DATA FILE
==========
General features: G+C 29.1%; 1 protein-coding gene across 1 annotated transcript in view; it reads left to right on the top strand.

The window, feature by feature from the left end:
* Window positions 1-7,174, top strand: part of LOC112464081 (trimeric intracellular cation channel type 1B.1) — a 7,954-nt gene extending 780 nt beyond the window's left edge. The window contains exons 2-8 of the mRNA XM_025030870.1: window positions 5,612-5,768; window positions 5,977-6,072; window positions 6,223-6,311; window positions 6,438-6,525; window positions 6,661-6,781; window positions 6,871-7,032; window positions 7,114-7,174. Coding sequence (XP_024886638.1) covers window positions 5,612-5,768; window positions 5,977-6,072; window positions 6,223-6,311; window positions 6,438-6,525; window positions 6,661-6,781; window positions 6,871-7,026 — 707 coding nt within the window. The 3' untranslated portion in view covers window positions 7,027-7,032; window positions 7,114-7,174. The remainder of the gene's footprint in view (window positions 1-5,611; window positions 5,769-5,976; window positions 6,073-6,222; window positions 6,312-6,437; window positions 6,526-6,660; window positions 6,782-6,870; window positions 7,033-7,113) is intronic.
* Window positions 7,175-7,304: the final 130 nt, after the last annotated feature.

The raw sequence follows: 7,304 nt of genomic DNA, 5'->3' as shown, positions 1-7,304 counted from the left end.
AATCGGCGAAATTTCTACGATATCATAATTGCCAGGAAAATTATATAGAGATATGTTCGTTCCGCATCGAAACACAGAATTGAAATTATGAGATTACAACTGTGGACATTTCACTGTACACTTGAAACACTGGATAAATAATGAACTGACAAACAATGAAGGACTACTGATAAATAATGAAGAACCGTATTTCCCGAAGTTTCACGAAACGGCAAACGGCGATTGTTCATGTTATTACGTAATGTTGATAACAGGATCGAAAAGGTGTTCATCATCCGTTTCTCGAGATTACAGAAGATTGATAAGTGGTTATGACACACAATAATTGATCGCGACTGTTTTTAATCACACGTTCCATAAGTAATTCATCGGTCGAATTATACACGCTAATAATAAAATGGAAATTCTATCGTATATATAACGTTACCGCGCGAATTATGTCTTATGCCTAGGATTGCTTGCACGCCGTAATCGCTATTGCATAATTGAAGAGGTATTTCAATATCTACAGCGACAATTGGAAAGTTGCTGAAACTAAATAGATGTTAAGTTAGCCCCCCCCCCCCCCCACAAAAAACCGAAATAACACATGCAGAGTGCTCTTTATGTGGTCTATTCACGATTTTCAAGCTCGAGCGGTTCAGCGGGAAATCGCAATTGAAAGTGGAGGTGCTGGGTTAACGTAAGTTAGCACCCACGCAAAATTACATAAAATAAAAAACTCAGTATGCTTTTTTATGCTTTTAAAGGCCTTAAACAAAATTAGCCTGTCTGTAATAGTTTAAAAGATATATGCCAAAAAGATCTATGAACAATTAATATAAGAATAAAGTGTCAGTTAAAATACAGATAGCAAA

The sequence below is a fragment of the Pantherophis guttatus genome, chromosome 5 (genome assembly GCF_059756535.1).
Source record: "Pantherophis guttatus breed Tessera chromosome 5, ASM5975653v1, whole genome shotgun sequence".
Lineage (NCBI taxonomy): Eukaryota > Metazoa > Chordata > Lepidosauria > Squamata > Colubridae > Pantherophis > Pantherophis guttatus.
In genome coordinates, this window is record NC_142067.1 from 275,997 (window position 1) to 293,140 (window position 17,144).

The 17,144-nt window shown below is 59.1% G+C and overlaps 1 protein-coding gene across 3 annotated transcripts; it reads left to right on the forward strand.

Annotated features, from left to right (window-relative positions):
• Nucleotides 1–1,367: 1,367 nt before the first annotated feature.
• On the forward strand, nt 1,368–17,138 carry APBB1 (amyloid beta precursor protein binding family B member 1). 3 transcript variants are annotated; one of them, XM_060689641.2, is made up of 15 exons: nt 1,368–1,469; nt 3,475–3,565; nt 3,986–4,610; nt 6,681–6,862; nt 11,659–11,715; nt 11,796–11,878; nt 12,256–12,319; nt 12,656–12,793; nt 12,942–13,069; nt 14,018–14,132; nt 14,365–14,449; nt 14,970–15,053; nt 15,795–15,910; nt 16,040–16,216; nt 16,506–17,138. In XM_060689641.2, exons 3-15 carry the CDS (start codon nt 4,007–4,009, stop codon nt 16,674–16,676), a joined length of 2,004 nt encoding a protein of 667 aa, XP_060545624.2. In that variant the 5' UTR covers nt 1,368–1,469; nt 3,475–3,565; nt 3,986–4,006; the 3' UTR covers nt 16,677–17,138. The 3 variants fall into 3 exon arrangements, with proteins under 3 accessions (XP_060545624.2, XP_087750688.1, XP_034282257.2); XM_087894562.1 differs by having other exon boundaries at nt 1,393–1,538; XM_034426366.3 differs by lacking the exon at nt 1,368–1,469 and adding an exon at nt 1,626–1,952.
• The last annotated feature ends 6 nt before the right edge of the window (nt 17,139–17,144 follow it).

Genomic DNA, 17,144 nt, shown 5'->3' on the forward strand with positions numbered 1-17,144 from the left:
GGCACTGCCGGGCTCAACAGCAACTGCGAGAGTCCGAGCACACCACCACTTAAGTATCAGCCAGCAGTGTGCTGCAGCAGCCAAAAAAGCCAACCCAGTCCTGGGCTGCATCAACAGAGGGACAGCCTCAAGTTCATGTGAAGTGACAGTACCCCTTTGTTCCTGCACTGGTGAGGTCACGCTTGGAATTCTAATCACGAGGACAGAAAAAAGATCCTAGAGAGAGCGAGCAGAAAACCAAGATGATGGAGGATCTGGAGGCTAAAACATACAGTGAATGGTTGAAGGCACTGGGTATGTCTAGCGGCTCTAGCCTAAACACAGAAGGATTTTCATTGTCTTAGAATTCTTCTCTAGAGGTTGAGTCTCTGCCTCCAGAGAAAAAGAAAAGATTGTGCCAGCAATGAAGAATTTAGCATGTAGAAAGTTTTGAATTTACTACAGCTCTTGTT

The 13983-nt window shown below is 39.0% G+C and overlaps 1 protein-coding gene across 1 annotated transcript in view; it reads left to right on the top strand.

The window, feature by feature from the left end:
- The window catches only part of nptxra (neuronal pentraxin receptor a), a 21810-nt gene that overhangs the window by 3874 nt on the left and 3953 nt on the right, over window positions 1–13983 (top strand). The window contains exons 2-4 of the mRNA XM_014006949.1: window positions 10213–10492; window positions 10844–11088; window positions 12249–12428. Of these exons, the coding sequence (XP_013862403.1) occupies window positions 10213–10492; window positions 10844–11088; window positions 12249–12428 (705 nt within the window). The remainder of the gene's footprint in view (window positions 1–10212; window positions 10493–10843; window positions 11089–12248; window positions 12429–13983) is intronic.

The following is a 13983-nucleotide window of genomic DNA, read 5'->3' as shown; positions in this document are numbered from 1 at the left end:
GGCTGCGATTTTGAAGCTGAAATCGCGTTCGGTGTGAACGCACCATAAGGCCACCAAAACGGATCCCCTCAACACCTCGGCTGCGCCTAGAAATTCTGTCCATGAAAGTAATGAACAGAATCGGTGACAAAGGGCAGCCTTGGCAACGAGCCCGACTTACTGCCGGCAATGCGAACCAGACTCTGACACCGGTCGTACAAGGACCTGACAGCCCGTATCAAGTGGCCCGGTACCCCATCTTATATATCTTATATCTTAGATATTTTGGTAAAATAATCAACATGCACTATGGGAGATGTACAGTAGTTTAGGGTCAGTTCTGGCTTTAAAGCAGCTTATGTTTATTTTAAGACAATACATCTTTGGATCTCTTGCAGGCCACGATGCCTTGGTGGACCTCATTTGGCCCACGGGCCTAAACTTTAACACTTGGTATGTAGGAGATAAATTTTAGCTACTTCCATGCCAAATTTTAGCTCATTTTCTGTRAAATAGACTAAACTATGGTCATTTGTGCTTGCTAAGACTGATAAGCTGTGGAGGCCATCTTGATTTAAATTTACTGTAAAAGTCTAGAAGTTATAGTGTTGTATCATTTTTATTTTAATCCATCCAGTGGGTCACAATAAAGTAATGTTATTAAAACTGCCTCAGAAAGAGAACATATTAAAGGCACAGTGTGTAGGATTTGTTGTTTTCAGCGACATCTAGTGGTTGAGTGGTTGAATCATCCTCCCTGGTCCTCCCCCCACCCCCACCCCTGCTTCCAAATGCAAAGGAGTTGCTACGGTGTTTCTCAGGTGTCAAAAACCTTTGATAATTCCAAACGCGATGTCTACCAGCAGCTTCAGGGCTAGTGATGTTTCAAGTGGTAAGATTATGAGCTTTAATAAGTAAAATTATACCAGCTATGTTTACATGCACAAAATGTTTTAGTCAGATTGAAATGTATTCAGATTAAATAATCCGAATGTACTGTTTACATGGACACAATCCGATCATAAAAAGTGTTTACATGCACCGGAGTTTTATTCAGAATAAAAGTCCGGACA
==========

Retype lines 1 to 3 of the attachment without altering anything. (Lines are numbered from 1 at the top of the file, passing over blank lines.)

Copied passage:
General features: G+C 29.1%; 1 protein-coding gene across 1 annotated transcript in view; it reads left to right on the top strand.

The window, feature by feature from the left end:
* Window positions 1-7,174, top strand: part of LOC112464081 (trimeric intracellular cation channel type 1B.1) — a 7,954-nt gene extending 780 nt beyond the window's left edge. The window contains exons 2-8 of the mRNA XM_025030870.1: window positions 5,612-5,768; window positions 5,977-6,072; window positions 6,223-6,311; window positions 6,438-6,525; window positions 6,661-6,781; window positions 6,871-7,032; window positions 7,114-7,174. Coding sequence (XP_024886638.1) covers window positions 5,612-5,768; window positions 5,977-6,072; window positions 6,223-6,311; window positions 6,438-6,525; window positions 6,661-6,781; window positions 6,871-7,026 — 707 coding nt within the window. The 3' untranslated portion in view covers window positions 7,027-7,032; window positions 7,114-7,174. The remainder of the gene's footprint in view (window positions 1-5,611; window positions 5,769-5,976; window positions 6,073-6,222; window positions 6,312-6,437; window positions 6,526-6,660; window positions 6,782-6,870; window positions 7,033-7,113) is intronic.